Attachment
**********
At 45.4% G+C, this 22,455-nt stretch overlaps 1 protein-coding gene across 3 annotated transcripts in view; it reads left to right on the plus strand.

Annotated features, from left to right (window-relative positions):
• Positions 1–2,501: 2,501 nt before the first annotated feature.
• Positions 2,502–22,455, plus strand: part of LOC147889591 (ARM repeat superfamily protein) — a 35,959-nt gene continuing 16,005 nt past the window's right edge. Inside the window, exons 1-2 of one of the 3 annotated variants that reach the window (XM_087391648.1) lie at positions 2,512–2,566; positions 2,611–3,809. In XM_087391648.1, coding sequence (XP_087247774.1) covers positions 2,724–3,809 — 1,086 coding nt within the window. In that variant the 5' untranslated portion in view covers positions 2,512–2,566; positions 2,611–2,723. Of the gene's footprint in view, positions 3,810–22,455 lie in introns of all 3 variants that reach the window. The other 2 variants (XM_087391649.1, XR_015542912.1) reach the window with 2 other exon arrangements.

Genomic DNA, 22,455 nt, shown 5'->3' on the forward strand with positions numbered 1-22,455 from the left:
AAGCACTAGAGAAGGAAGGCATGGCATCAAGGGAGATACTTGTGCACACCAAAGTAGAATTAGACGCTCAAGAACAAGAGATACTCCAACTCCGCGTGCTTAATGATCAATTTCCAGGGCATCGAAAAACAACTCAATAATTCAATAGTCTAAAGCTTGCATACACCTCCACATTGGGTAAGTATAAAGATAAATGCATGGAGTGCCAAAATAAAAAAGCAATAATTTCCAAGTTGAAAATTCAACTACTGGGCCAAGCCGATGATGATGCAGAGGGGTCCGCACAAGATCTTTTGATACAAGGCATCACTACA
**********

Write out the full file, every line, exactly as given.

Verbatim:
At 45.4% G+C, this 22,455-nt stretch overlaps 1 protein-coding gene across 3 annotated transcripts in view; it reads left to right on the plus strand.

Annotated features, from left to right (window-relative positions):
• Positions 1–2,501: 2,501 nt before the first annotated feature.
• Positions 2,502–22,455, plus strand: part of LOC147889591 (ARM repeat superfamily protein) — a 35,959-nt gene continuing 16,005 nt past the window's right edge. Inside the window, exons 1-2 of one of the 3 annotated variants that reach the window (XM_087391648.1) lie at positions 2,512–2,566; positions 2,611–3,809. In XM_087391648.1, coding sequence (XP_087247774.1) covers positions 2,724–3,809 — 1,086 coding nt within the window. In that variant the 5' untranslated portion in view covers positions 2,512–2,566; positions 2,611–2,723. Of the gene's footprint in view, positions 3,810–22,455 lie in introns of all 3 variants that reach the window. The other 2 variants (XM_087391649.1, XR_015542912.1) reach the window with 2 other exon arrangements.

Genomic DNA, 22,455 nt, shown 5'->3' on the forward strand with positions numbered 1-22,455 from the left:
AAGCACTAGAGAAGGAAGGCATGGCATCAAGGGAGATACTTGTGCACACCAAAGTAGAATTAGACGCTCAAGAACAAGAGATACTCCAACTCCGCGTGCTTAATGATCAATTTCCAGGGCATCGAAAAACAACTCAATAATTCAATAGTCTAAAGCTTGCATACACCTCCACATTGGGTAAGTATAAAGATAAATGCATGGAGTGCCAAAATAAAAAAGCAATAATTTCCAAGTTGAAAATTCAACTACTGGGCCAAGCCGATGATGATGCAGAGGGGTCCGCACAAGATCTTTTGATACAAGGCATCACTACA